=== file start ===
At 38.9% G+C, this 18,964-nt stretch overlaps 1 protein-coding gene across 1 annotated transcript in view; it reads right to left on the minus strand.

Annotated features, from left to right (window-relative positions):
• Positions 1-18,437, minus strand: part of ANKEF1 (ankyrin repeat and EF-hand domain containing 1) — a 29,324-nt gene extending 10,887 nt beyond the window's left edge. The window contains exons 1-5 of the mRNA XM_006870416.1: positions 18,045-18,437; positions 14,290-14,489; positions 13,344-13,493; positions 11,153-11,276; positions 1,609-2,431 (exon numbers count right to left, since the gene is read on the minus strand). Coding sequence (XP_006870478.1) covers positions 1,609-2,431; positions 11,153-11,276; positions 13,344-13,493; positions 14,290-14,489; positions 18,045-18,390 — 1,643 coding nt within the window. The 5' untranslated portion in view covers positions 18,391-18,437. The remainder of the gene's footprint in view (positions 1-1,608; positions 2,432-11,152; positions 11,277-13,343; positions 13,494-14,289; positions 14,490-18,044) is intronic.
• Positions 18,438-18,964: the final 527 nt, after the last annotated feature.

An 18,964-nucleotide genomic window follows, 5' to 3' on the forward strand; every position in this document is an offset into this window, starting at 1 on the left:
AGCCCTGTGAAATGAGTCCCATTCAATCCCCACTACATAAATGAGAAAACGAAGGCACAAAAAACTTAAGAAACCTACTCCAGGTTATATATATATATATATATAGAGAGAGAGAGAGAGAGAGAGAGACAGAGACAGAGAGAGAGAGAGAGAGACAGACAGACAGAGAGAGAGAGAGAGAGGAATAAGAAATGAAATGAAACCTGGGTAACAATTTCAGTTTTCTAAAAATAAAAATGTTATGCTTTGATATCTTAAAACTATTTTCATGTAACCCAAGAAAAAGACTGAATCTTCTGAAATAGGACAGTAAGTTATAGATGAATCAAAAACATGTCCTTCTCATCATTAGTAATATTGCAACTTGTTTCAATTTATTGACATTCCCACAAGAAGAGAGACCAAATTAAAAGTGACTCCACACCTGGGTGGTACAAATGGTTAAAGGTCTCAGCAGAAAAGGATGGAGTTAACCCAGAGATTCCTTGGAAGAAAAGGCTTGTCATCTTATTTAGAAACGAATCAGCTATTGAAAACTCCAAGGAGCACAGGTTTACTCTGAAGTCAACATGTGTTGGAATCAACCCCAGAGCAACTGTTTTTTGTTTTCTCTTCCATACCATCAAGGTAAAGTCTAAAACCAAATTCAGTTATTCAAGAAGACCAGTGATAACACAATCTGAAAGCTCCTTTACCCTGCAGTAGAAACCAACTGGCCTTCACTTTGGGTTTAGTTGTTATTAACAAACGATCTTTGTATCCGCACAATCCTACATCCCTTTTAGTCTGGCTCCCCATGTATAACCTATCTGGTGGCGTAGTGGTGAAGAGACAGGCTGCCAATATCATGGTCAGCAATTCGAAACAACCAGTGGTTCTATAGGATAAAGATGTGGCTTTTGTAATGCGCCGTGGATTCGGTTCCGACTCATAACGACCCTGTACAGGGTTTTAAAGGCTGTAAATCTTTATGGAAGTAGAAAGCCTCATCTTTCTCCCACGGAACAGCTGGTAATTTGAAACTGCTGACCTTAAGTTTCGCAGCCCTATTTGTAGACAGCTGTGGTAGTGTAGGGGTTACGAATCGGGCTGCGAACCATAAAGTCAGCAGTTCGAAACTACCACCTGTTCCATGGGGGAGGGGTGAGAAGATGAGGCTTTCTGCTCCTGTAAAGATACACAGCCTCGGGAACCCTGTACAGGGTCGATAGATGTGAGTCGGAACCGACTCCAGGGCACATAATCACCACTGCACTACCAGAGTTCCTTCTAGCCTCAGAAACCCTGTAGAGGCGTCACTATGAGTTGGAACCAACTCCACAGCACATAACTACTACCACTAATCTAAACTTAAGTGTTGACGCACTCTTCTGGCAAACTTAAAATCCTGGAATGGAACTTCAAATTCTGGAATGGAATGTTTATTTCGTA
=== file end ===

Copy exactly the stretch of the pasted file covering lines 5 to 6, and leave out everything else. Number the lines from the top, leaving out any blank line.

An 18,964-nucleotide genomic window follows, 5' to 3' on the forward strand; every position in this document is an offset into this window, starting at 1 on the left:
AGCCCTGTGAAATGAGTCCCATTCAATCCCCACTACATAAATGAGAAAACGAAGGCACAAAAAACTTAAGAAACCTACTCCAGGTTATATATATATATATATATAGAGAGAGAGAGAGAGAGAGAGAGACAGAGACAGAGAGAGAGAGAGAGAGACAGACAGACAGAGAGAGAGAGAGAGAGGAATAAGAAATGAAATGAAACCTGGGTAACAATTTCAGTTTTCTAAAAATAAAAATGTTATGCTTTGATATCTTAAAACTATTTTCATGTAACCCAAGAAAAAGACTGAATCTTCTGAAATAGGACAGTAAGTTATAGATGAATCAAAAACATGTCCTTCTCATCATTAGTAATATTGCAACTTGTTTCAATTTATTGACATTCCCACAAGAAGAGAGACCAAATTAAAAGTGACTCCACACCTGGGTGGTACAAATGGTTAAAGGTCTCAGCAGAAAAGGATGGAGTTAACCCAGAGATTCCTTGGAAGAAAAGGCTTGTCATCTTATTTAGAAACGAATCAGCTATTGAAAACTCCAAGGAGCACAGGTTTACTCTGAAGTCAACATGTGTTGGAATCAACCCCAGAGCAACTGTTTTTTGTTTTCTCTTCCATACCATCAAGGTAAAGTCTAAAACCAAATTCAGTTATTCAAGAAGACCAGTGATAACACAATCTGAAAGCTCCTTTACCCTGCAGTAGAAACCAACTGGCCTTCACTTTGGGTTTAGTTGTTATTAACAAACGATCTTTGTATCCGCACAATCCTACATCCCTTTTAGTCTGGCTCCCCATGTATAACCTATCTGGTGGCGTAGTGGTGAAGAGACAGGCTGCCAATATCATGGTCAGCAATTCGAAACAACCAGTGGTTCTATAGGATAAAGATGTGGCTTTTGTAATGCGCCGTGGATTCGGTTCCGACTCATAACGACCCTGTACAGGGTTTTAAAGGCTGTAAATCTTTATGGAAGTAGAAAGCCTCATCTTTCTCCCACGGAACAGCTGGTAATTTGAAACTGCTGACCTTAAGTTTCGCAGCCCTATTTGTAGACAGCTGTGGTAGTGTAGGGGTTACGAATCGGGCTGCGAACCATAAAGTCAGCAGTTCGAAACTACCACCTGTTCCATGGGGGAGGGGTGAGAAGATGAGGCTTTCTGCTCCTGTAAAGATACACAGCCTCGGGAACCCTGTACAGGGTCGATAGATGTGAGTCGGAACCGACTCCAGGGCACATAATCACCACTGCACTACCAGAGTTCCTTCTAGCCTCAGAAACCCTGTAGAGGCGTCACTATGAGTTGGAACCAACTCCACAGCACATAACTACTACCACTAATCTAAACTTAAGTGTTGACGCACTCTTCTGGCAAACTTAAAATCCTGGAATGGAACTTCAAATTCTGGAATGGAATGTTTATTTCGTA